9. Pseudo-obstruction carries a high mortality rate and there is no specific treatment. It usually caused by electrolyte disturbances, although other causes include scleroderma, myxoedema, diabetes and drugs.
  10. Toxic megacolon: LBO in association with mucosal oedema with transverse colon more than 5.5cm classically seen in acute severe colitis. It can also be seen in ischaemic colitis or infectious colitis.
  11. Sigmoid volvulus: Hugely  dilated loop of bowel extending from pelvis in the left iliac fossa, with characteristic inverted U loop or coffee bean appearance.
  12. Cecal volvulus: Markedly dilated air-filled viscus in the central abdomen which is separate from the stomach. It does not follow the anatomic location of transverse colon along with absence of cecum in the right iliac fossa. Far less common than sigmoid volvulus since cecum is usually a retroperitoneal structure. If diameter of cecum exceeds 9 cm there is imminent risk of perforation.


  • Rigler’s sign: Normally, in the absence of free intraperitoneal air the air in intraluminal. Presence of extraluminal air results in thin pencilled line of bowel wall with gas on either side, best seen in the loops in the left upper quadrant
  • Lucent liver sign: Air overlies the liver and reduces its apparent density
  • Air outlining  the falciform ligament: This structure is not seen in normal AXR
  • Triangles of air in the abdomen are abnormal – consider that these may be lying between bowel loops
  • Lastly but not the least free gas under the diaphgram in erect CXR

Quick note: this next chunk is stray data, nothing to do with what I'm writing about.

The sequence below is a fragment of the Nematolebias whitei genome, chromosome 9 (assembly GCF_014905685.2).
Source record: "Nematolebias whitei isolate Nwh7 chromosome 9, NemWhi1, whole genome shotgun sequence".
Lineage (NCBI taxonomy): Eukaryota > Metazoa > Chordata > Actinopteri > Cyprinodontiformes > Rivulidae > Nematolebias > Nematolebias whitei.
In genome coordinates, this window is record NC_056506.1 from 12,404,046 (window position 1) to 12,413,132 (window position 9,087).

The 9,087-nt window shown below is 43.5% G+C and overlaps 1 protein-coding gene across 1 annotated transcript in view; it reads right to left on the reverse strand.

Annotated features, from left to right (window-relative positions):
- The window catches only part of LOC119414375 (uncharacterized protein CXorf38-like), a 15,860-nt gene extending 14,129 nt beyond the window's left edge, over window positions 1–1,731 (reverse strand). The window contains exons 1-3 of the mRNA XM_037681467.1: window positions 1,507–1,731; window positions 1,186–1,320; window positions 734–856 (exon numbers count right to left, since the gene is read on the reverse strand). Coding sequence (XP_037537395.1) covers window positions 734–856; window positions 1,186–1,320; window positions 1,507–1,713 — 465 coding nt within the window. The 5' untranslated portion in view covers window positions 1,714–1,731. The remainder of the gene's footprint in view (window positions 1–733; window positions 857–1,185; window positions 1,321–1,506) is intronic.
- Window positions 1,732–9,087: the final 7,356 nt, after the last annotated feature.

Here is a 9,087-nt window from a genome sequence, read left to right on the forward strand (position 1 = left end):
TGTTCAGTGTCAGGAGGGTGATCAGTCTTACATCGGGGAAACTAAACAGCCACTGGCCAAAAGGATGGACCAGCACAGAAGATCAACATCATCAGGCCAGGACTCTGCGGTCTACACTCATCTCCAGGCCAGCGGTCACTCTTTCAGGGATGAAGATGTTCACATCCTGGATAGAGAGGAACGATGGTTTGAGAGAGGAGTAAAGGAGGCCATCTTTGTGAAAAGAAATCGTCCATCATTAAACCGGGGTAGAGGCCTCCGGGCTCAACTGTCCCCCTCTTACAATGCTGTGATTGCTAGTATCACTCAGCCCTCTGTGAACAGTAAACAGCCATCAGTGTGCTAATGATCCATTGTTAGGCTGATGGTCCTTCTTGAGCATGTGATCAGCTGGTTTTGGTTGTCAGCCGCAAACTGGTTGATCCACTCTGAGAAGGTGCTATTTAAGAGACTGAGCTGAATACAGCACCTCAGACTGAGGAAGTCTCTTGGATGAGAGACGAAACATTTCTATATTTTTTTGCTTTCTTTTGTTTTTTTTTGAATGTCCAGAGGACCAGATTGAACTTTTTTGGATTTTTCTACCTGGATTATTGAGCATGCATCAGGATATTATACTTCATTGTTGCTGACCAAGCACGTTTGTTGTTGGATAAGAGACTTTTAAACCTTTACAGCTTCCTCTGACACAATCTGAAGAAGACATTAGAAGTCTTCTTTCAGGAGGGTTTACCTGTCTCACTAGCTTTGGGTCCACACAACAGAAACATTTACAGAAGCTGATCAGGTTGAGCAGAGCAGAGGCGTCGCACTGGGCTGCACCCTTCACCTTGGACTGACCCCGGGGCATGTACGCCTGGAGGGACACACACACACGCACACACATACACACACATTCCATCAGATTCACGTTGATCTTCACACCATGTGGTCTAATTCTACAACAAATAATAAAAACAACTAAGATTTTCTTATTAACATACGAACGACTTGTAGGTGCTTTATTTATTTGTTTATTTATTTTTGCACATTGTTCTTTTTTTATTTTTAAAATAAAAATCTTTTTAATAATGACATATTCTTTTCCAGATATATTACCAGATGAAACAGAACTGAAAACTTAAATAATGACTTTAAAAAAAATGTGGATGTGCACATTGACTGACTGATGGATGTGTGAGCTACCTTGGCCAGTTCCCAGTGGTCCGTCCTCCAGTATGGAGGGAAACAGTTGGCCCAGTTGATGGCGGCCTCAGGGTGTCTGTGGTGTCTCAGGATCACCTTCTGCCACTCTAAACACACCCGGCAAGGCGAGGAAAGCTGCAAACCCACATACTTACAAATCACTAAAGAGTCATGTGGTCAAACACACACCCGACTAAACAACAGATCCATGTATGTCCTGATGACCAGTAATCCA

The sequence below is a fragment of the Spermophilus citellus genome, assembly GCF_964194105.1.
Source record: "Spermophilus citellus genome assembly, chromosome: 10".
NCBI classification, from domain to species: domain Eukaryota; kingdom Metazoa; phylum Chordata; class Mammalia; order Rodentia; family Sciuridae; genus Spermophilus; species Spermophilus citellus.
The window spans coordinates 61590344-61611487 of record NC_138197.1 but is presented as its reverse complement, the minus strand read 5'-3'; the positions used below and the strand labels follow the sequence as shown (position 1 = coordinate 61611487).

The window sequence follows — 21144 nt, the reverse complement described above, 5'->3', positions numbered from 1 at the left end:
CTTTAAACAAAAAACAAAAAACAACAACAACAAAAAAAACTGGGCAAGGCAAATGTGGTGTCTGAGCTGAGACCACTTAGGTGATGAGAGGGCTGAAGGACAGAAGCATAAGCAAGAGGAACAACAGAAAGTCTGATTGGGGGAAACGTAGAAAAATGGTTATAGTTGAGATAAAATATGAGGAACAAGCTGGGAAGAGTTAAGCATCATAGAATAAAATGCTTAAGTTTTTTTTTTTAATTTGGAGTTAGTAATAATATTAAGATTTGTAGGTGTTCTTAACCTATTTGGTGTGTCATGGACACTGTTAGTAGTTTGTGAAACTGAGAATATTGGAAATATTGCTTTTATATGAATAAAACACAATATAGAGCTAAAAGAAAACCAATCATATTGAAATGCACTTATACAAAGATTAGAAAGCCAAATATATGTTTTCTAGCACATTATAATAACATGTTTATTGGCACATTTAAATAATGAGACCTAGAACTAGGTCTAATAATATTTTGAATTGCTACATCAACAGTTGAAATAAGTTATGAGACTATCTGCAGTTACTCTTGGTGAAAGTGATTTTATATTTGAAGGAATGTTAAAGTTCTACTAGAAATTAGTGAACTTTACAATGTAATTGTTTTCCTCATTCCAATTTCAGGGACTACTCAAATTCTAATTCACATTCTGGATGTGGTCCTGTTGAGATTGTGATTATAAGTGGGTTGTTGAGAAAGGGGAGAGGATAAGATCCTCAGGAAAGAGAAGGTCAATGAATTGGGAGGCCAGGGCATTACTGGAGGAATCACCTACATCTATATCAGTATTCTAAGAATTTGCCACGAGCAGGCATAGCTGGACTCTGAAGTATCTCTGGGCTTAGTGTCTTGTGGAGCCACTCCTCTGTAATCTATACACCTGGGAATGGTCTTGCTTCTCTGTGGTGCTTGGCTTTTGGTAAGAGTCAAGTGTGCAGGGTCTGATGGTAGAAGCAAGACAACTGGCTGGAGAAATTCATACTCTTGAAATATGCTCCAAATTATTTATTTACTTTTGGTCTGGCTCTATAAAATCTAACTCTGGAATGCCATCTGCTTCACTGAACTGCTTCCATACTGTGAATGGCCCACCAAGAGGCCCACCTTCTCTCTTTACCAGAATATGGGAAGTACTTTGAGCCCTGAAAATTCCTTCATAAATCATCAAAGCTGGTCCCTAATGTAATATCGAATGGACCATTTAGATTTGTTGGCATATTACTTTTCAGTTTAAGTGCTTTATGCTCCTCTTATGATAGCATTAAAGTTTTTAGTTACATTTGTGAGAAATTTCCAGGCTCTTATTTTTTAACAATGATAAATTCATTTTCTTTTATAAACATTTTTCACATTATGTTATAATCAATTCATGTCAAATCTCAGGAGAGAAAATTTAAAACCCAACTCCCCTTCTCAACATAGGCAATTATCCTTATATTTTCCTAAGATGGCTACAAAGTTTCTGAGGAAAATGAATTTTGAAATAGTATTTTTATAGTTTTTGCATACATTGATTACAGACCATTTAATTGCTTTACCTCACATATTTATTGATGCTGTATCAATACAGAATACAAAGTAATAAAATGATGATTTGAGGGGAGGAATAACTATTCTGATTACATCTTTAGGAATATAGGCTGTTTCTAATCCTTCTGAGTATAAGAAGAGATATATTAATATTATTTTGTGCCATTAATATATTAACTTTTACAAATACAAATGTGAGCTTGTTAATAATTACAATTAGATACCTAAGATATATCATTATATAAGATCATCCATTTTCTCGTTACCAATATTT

• Free gas is seen after bowel perforation, laparatomy ( can last up to seven days) or even after prolonged endoscopy.

Abdominal aneurysm

  1. Calcified aorta should be sought in every abdominal film  in patients with abdominal pain particularly with haemodynamic comproise or low haemoglobin
  2. If an aneurysm is present it will be seen on 75% of abdominal films.
  3. The psoas shadow may be obliterated in a ruptured aneurysm, and may be lost in any retroperitoneal pathology- a soft sign as  in a small proportion of patients the psoas shadow is not seen anyway.
  4. CT with intravenous contrast is the best test, if the patient is stable,
  5. Ultrasound can be used in the emergency setting to exclude or confirm the presence of an aneurysm

Renal calculi:

  1. Ureteric calculi are radio-opaque in 90% of cases. In contrast, gallstones are only seen in 10%.
  2. Only 90% present with haematuria.
  3. CT without IV contrast (CT KUB) is the gold standard for the diagnosis of ureterolithiasis and is even more sensitive than IVU.
  4. The vast majority do not require intravenous contrast, which is used for problem solving in complicated cases.


  1. Uniform increased density extending across the abdomen and particularly in both flanks
  2. Gas-filled loops of bowel floating into central position with paucity of bowel in both flanks

Soft tissue mass:

  1. Outlines of the liver and spleen may be seen as soft tissue displacing loops of bowel from the right and left upper quadrants respectively.
  2. The renal outlines can also be seen in the retroperitoneal position outlined by fat but it does  not usually cause bowel displacement.
  3. Within the pelvis the bladder may also be seen as a uniform area of fluid or soft tissue density
  4. If an apparent soft tissue mass is seen to contain bubbles of gas then it is likely to represent an abscess containing gas forming organisms or indicate a enteric fistula.

Learning resources:

Abdominal x-ray Interpretation – Iain Au-Yong. An online learning module for members. This site is free to join. Look for the module in the radiology section of the education area.

On Call X-Rays made easy Iain Au-Yong, Amy Au-Yong, Nigel Broderick, Elsevier Publishing – comprehensively covers all abnormal AXR appearances (as well as emergency CXR, paediatric and bone pathologies). Available via the following link.

Edited by Dr Iain Au-Yong